Budget 2020: What you need to know
Written by Robert Bester, Consumer Finance Expert Robert has been a writer for six years, specialising in consumer finance and the UK lending market. Concentrating on consumer credit products, Robert writes informative articles that help customers manage their personal finances efficiently.
18th January 2021
4 minute read
Whilst the previous UK Budget was overshadowed by Brexit, our new Budget for 2020 is similarly afflicted, but this time by Coronavirus.
Health concerns aside, there has already been major economic disruption including events being postponed, transport to affected areas cancelled and many workers having to self-isolate to stop the spread of the virus. The Budget includes many announcements that are directly linked to supported affected businesses and additional support for workers who have lost income.
Presented by our new Chancellor of the Exchequer, Rishi Sunak, this has been the first budget for 18 months following a Conservative majority government being announced in December. This means that the policies announced will not face as much opposition so, despite fears over coronavirus, there should be at least a bit more confidence in the decisions made.
We’ve put together a summary of everything that has been announced in the Budget 2020, along with policies that had been announced prior to the full budget being disclosed.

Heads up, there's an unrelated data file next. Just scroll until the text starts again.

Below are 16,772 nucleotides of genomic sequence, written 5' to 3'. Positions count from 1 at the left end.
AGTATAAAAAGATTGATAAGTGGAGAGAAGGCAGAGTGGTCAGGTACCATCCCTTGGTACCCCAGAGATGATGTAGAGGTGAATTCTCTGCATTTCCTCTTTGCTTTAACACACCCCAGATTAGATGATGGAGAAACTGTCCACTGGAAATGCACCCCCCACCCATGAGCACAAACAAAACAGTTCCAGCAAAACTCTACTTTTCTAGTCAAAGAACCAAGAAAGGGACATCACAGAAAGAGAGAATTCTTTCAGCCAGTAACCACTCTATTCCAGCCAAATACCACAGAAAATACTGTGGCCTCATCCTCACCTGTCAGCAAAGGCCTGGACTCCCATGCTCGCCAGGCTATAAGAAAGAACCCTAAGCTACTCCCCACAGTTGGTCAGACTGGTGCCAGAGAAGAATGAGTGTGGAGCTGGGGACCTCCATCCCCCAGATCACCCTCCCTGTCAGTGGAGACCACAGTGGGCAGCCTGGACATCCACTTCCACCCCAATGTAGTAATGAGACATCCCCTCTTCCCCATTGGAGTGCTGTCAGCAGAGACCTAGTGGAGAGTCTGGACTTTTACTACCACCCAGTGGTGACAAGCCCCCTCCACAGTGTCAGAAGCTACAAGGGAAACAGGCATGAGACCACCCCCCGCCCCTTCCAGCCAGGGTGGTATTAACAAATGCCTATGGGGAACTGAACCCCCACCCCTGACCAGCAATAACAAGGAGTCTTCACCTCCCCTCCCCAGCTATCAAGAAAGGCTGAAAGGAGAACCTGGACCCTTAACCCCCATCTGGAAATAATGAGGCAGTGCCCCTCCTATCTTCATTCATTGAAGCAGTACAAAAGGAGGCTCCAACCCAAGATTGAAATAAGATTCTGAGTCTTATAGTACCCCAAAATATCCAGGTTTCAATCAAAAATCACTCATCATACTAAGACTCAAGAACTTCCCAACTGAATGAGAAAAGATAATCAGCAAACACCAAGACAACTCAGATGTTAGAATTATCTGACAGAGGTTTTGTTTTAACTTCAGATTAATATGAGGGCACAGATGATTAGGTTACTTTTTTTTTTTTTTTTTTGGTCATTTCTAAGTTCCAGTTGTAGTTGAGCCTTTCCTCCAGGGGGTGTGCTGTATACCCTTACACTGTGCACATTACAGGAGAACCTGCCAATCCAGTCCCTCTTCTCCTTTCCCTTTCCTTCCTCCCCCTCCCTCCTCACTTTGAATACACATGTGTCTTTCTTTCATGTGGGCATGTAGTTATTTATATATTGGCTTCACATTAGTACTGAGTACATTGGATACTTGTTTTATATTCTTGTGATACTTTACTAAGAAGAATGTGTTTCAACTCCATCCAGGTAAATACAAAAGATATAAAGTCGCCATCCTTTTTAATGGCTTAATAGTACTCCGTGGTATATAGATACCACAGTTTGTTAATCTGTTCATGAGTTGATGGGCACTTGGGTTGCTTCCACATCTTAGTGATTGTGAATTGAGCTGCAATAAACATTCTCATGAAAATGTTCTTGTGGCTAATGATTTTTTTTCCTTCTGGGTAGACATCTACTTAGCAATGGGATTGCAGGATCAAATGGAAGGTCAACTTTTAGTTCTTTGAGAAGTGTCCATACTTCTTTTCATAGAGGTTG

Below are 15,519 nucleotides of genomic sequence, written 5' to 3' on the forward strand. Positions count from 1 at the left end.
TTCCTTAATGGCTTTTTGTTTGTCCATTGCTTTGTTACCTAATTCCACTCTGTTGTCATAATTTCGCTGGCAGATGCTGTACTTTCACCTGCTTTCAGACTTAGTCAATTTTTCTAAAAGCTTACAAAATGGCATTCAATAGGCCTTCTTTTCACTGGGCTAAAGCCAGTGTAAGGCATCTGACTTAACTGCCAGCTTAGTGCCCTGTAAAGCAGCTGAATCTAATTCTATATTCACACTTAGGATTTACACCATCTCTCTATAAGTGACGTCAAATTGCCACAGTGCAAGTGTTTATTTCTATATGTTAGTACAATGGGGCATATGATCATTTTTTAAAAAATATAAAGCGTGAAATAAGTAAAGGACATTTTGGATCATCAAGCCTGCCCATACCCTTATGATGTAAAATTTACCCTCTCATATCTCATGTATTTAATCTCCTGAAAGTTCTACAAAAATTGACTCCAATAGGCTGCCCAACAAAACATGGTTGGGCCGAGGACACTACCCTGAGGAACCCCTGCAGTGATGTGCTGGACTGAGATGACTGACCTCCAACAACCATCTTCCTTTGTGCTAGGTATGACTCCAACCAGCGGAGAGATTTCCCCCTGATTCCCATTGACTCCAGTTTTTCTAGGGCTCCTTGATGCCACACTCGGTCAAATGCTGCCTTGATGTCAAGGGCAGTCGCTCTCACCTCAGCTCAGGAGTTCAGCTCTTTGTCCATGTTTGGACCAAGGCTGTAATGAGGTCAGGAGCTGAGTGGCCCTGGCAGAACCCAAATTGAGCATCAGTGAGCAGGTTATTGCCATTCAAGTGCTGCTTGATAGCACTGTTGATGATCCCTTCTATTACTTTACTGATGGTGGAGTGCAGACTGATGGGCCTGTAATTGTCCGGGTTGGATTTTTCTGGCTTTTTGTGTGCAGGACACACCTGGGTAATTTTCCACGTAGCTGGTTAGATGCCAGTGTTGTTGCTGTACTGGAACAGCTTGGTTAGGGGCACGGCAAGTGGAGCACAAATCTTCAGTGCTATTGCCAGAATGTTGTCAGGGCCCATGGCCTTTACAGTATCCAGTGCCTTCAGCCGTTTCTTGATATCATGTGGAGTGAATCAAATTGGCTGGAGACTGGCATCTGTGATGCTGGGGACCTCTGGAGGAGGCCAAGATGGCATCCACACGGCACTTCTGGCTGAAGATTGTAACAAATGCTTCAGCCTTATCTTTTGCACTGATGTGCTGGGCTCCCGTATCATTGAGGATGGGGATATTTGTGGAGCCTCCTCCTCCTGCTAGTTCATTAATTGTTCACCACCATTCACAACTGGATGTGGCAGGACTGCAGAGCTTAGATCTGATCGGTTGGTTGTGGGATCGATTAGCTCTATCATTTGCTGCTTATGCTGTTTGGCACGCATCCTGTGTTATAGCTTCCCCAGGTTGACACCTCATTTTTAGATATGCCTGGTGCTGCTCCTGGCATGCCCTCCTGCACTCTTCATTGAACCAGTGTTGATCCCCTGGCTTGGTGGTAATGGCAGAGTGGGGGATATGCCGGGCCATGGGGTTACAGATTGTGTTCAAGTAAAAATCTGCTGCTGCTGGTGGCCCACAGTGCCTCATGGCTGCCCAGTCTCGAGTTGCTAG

What has already been announced?
- Conservative pledge for tax cut for more than 30 million workers by increasing threshold for National Insurance threshold rising from £8,632 to £9,500 – saving £100 per year
- £600bn for infrastructure projects over 5 years
- Extra money for potholes - £2.5bn to fix 50 million potholes in the next 5 years
- Bank of England cuts base rate to 0.25%
As expected, the Chancellor announced the Conservative pledge of increasing the threshold for National Insurance was announced during the budget, meaning that 30 million workers would save £100 per year.
There was also a pledge of £600bn for infrastructure over the next 5 years, as well as £2.5bn to fix 50 million potholes on British roads.
The morning prior to the budget, there was also the announcement that the Bank of England had cut the base rate to the lowest amount in history, just 0.25%, in response to the coronavirus.
Budget 2020: Full summary
The major theme from the budget, delivered by Rishi Sunak, was “We will get through this together”. This is in reference to coronavirus and in relation to the new majority government and their first budget announcement. For the other reforms, the Chancellor listed them and firmly announced, “We will get it done.”
He also commented that the UK needs to “level up”, referring to our approach to climate change. This means transforming our thinking to ensure we as a country are moving towards a greener future.
There was also a reference to “Conservatives: the party for public services”, given the £6bn investment in the NHS to support and help improve the health service in the future. This will equate to 50,000 new nurses, 50,000 new appointments and 40 new hospitals.
For everything else, we’ve broken down the individual announcements into various categories below: